Instant Family – What Mark Wahlberg’s New Movie Gets Right and Wrong about Foster Care – Christy Tennant Krispin

Coronavirus Leaves Foster Children With Nowhere to Go – Eli Hager

In aligning with other churches and community agencies to serve this vulnerable population, we do a work that must please the Lord. To the point, even, that it is an act of worship. Right now foster children, and their birth and foster families, are more isolated than ever. The pressure in their hearts and homes must be hard for all involved. When in school, foster children have teachers who watch out for them. Teachers are a safety for these children because they care, they provide structure, and they sound the alarm when the children appear to be at risk for neglect or abuse.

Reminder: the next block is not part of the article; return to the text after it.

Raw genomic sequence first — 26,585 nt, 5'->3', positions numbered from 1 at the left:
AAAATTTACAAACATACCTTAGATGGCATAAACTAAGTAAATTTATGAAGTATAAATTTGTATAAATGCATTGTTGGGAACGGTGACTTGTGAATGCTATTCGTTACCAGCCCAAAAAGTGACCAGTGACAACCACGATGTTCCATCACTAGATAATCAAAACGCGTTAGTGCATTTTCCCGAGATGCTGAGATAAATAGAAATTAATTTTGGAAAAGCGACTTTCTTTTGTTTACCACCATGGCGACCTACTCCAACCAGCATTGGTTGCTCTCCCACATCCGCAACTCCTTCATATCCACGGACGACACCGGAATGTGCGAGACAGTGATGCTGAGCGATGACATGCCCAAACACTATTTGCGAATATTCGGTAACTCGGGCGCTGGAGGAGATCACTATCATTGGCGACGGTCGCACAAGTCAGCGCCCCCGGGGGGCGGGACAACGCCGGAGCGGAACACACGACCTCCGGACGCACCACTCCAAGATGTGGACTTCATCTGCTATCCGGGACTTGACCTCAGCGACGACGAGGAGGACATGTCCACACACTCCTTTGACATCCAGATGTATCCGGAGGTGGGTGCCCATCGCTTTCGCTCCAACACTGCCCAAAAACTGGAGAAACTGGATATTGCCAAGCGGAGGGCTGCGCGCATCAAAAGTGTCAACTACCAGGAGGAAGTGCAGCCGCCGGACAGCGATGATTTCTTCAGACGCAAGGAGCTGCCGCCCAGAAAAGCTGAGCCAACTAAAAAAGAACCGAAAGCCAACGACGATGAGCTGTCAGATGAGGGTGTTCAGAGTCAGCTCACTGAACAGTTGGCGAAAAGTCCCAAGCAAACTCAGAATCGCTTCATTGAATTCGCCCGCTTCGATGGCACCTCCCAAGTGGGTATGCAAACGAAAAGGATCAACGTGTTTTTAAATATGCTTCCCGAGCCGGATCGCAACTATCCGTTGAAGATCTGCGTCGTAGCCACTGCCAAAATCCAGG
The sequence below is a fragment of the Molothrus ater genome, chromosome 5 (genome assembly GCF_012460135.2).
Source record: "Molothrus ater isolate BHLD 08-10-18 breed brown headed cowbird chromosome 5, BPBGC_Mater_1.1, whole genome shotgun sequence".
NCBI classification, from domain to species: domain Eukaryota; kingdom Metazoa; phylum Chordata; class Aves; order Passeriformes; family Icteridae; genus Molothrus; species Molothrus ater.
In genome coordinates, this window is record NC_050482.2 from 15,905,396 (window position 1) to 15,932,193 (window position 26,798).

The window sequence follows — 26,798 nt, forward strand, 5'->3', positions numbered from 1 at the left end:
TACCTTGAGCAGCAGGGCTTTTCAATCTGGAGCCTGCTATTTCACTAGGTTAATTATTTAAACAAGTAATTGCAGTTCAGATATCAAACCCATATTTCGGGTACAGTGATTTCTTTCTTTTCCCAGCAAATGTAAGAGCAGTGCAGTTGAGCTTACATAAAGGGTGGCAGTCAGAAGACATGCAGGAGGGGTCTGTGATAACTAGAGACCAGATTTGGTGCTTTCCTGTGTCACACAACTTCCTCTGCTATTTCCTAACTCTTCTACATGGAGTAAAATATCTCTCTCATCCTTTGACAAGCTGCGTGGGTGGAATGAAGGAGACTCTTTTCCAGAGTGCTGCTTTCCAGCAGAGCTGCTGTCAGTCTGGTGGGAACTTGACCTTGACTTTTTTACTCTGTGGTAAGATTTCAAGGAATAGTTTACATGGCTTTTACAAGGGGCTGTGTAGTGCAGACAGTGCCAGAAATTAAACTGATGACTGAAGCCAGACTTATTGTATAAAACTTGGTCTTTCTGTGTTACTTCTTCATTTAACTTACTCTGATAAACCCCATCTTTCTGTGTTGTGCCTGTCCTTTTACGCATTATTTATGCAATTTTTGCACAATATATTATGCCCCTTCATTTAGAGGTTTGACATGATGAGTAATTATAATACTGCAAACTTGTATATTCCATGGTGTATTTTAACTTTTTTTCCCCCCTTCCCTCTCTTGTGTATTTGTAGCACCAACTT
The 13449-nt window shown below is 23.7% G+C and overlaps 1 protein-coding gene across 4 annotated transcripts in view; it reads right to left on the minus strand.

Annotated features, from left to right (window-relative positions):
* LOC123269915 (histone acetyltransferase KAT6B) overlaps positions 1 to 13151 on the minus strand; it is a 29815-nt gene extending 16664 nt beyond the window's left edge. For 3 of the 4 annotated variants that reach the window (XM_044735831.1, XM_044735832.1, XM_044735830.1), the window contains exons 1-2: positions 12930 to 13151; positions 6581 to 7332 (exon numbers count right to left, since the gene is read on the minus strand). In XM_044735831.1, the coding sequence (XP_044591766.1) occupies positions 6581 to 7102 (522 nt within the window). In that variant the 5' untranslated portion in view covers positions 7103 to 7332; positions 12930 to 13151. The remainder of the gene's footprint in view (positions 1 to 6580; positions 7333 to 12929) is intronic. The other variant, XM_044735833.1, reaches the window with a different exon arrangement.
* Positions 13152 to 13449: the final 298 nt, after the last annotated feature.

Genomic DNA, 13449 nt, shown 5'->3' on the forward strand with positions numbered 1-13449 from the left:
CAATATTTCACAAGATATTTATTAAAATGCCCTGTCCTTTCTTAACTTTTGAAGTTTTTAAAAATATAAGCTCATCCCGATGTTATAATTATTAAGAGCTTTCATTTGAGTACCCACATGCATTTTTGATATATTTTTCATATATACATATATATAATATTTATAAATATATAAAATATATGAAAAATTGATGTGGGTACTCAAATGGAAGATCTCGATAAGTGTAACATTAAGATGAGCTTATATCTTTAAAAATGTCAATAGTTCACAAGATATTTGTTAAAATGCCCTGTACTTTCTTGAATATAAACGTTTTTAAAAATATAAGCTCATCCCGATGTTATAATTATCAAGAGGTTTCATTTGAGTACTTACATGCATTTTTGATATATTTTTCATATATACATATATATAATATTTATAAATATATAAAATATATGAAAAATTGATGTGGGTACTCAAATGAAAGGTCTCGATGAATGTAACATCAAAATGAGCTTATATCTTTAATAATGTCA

I don’t have answers here, but there are folks in our communities who are working toward answers. Ears wide open.

Who knows how long we will be in this situation of “keeping distance”? However we are not out of hearing or direction from the Lord who loves these children and the adults in their lives. My hope is through listening to God, these agencies closest to the kids at risk, and through our churches, we can extend love, even in these days… in the power of the Lord.

In preparing for this piece today, I went looking for songs that reflect God’s love and provision in such situations, and there are many.

Songs for Foster Parents